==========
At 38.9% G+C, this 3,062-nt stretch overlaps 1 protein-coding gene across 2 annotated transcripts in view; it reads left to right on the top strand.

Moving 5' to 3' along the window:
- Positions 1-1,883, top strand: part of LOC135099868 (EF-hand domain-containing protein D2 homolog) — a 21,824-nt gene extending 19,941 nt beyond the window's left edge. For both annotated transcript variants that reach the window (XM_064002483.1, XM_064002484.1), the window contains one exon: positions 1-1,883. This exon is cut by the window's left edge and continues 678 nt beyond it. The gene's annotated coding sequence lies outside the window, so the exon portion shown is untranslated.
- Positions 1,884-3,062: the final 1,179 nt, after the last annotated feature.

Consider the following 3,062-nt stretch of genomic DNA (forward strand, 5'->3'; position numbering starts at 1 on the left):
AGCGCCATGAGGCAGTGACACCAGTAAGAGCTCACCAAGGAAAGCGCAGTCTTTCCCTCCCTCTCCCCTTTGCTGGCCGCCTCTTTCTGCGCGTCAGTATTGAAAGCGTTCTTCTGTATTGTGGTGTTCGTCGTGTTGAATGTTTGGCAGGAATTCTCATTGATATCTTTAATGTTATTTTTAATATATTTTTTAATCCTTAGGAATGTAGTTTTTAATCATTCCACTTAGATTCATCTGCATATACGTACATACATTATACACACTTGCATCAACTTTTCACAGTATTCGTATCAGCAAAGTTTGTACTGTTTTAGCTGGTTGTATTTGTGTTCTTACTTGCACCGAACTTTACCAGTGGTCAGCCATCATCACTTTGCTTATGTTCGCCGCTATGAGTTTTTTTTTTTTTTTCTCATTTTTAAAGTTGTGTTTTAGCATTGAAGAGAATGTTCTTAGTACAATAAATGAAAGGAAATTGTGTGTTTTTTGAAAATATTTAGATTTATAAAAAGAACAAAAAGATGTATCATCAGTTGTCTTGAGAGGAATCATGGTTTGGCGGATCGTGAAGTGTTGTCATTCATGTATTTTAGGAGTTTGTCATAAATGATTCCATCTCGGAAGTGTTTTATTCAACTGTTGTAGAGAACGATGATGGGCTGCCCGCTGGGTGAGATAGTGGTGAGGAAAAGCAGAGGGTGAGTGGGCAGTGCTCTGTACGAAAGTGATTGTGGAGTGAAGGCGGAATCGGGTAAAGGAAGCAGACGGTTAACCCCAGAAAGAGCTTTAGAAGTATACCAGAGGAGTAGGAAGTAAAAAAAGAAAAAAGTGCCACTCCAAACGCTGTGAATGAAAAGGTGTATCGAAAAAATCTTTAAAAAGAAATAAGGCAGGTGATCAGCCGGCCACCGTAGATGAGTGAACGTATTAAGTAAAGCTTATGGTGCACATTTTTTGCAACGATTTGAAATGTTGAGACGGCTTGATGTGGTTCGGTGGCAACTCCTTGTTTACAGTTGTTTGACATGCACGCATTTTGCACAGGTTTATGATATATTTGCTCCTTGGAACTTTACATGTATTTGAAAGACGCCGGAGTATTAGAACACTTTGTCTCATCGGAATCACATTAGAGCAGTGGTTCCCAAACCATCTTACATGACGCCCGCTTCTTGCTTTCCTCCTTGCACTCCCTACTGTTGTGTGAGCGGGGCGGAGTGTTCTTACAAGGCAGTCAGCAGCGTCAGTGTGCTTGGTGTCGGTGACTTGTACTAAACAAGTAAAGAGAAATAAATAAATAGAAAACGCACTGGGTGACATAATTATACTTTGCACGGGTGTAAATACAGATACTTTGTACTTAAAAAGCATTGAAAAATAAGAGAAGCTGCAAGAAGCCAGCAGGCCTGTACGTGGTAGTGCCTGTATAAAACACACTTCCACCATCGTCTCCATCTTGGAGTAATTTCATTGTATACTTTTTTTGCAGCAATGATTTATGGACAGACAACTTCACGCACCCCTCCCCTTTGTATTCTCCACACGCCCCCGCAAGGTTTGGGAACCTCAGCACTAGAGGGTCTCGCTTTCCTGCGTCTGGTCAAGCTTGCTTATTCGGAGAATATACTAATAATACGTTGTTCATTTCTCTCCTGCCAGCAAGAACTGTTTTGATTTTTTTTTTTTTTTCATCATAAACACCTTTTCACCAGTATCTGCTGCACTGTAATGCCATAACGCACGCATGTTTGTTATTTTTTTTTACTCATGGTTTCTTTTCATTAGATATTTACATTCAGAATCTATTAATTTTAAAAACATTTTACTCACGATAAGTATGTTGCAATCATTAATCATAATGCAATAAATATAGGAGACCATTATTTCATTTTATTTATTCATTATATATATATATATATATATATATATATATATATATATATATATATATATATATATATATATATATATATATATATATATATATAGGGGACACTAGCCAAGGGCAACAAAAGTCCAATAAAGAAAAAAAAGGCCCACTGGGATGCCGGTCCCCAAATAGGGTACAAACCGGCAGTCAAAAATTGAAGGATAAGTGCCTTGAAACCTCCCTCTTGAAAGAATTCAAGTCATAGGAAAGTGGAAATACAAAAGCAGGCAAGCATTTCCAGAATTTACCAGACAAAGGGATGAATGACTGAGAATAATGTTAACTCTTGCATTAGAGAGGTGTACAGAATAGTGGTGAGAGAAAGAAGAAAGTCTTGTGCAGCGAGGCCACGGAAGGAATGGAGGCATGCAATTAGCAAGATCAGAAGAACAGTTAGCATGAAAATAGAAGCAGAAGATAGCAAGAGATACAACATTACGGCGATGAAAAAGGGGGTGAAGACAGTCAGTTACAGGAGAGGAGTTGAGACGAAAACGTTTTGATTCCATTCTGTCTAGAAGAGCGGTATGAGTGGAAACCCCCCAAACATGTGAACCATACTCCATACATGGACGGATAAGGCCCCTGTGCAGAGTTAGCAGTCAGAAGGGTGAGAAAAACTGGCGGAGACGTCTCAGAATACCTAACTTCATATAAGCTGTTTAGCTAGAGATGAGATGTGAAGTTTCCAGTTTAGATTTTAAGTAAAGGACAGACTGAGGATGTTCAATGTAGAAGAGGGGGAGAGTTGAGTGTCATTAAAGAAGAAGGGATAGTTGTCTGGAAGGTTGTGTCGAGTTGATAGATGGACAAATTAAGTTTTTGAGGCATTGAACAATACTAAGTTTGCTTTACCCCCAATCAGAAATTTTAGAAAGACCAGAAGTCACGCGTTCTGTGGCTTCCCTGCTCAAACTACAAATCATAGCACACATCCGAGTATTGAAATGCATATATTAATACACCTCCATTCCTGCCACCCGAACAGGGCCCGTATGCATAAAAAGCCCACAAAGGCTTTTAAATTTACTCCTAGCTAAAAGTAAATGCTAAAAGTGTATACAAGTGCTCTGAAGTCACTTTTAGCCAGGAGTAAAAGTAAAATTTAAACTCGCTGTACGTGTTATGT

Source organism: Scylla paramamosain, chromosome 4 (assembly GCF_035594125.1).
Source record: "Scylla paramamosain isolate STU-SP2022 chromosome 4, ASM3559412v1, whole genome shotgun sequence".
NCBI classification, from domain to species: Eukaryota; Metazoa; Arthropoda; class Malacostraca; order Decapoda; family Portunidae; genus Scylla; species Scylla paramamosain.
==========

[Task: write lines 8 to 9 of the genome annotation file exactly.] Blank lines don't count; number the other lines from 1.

Source record: "Scylla paramamosain isolate STU-SP2022 chromosome 4, ASM3559412v1, whole genome shotgun sequence".
NCBI classification, from domain to species: Eukaryota; Metazoa; Arthropoda; class Malacostraca; order Decapoda; family Portunidae; genus Scylla; species Scylla paramamosain.